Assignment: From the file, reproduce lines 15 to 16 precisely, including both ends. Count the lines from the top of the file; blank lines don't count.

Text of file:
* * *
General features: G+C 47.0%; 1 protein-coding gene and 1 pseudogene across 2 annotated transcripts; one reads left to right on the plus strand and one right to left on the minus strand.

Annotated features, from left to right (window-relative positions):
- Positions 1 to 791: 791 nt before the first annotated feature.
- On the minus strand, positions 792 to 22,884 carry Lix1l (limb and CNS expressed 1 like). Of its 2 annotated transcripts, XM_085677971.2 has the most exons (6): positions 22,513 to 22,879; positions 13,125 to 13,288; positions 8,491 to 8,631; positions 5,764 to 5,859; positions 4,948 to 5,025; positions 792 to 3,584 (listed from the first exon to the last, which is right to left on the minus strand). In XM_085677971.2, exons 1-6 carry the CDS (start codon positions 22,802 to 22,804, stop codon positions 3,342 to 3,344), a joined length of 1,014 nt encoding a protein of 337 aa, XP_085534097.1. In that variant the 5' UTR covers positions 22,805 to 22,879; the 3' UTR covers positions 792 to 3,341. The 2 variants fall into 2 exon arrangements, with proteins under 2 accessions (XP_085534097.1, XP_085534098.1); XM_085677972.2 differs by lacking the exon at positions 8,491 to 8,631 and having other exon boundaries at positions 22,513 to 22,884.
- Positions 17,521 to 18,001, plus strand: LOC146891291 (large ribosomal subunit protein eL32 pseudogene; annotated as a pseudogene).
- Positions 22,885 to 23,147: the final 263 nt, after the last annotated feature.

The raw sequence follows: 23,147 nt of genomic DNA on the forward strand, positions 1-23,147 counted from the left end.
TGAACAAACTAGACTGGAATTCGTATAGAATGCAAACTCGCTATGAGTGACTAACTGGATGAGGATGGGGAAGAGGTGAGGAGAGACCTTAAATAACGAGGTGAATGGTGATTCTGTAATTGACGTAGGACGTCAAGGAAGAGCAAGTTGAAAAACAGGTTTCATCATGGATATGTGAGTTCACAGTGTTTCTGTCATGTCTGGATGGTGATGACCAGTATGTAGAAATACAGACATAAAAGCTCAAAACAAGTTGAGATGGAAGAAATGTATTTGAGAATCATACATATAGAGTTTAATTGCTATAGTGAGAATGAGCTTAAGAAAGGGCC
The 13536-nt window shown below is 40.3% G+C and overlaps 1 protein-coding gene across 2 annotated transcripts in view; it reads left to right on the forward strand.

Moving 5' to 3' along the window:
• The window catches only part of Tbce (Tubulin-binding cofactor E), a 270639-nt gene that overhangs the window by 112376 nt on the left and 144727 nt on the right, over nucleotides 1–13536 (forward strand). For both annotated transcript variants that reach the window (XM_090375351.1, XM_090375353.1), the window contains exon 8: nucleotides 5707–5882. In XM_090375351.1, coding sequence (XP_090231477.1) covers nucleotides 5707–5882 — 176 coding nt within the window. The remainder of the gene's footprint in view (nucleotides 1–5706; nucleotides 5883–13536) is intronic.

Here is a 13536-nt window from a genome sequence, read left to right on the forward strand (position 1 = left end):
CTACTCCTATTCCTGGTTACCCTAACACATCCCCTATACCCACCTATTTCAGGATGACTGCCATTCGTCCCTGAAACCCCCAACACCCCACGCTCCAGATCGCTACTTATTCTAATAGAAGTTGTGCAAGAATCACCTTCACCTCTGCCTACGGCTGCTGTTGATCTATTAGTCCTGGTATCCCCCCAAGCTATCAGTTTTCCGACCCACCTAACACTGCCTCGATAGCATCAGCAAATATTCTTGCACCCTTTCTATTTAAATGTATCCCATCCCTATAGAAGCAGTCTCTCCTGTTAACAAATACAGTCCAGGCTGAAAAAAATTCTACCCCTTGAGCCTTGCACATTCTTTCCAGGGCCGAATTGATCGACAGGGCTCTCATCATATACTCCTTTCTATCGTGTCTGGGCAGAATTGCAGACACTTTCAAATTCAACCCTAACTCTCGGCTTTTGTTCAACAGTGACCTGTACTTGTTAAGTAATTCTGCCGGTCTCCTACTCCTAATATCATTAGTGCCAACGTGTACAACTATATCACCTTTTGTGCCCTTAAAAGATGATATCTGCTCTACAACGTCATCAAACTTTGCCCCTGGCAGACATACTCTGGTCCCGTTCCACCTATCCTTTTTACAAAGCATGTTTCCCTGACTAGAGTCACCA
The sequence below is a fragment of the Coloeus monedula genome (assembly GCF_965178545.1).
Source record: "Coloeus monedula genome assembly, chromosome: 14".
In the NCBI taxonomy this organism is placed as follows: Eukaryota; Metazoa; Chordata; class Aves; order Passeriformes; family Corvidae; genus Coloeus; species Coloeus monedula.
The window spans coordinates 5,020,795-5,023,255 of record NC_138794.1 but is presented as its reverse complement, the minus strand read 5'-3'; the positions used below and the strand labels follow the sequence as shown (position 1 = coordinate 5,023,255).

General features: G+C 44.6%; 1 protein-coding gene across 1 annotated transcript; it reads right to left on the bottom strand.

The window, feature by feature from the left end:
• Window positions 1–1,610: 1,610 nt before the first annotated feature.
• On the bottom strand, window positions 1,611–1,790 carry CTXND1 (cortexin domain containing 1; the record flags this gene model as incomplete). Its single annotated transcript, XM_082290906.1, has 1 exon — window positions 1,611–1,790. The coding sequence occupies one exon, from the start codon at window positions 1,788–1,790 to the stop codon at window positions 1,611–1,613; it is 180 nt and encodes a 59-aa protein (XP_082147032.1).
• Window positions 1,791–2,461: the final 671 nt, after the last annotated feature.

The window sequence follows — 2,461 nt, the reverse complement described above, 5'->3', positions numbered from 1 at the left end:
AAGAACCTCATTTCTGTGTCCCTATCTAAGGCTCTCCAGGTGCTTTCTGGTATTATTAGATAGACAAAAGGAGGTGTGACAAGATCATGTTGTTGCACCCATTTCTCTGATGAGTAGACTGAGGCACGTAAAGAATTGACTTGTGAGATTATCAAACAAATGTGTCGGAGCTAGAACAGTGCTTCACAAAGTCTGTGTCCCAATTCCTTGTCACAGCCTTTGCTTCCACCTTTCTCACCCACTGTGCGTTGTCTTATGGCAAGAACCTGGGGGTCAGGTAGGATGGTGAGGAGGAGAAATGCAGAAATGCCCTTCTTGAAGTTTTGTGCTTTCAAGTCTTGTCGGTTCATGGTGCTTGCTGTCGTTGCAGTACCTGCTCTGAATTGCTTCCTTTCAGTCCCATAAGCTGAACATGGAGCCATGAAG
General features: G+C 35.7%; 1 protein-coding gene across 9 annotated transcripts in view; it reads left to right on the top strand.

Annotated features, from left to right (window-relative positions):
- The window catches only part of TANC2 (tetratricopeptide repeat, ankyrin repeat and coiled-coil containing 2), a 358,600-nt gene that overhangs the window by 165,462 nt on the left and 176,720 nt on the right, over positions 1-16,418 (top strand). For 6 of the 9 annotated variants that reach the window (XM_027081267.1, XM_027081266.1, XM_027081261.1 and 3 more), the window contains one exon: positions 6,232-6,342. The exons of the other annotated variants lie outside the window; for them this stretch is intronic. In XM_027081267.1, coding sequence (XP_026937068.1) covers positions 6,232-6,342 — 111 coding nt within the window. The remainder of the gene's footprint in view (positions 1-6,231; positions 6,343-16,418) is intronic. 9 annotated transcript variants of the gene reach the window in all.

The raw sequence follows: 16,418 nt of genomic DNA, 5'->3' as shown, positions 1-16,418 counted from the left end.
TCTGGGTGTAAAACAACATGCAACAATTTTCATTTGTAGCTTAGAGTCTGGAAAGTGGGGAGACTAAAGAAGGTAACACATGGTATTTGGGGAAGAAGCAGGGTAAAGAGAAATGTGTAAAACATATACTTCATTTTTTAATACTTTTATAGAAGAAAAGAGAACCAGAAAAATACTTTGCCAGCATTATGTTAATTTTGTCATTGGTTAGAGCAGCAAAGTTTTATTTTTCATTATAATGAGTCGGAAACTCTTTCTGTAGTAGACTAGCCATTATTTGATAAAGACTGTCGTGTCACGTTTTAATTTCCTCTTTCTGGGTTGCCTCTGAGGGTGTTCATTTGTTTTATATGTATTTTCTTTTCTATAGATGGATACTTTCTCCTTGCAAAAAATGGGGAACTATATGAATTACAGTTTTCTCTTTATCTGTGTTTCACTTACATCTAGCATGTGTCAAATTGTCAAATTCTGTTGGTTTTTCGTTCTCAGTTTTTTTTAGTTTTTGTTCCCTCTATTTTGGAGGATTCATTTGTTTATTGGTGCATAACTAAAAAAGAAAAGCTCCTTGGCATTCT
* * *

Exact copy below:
Source record: "Coloeus monedula genome assembly, chromosome: 14".
In the NCBI taxonomy this organism is placed as follows: Eukaryota; Metazoa; Chordata; class Aves; order Passeriformes; family Corvidae; genus Coloeus; species Coloeus monedula.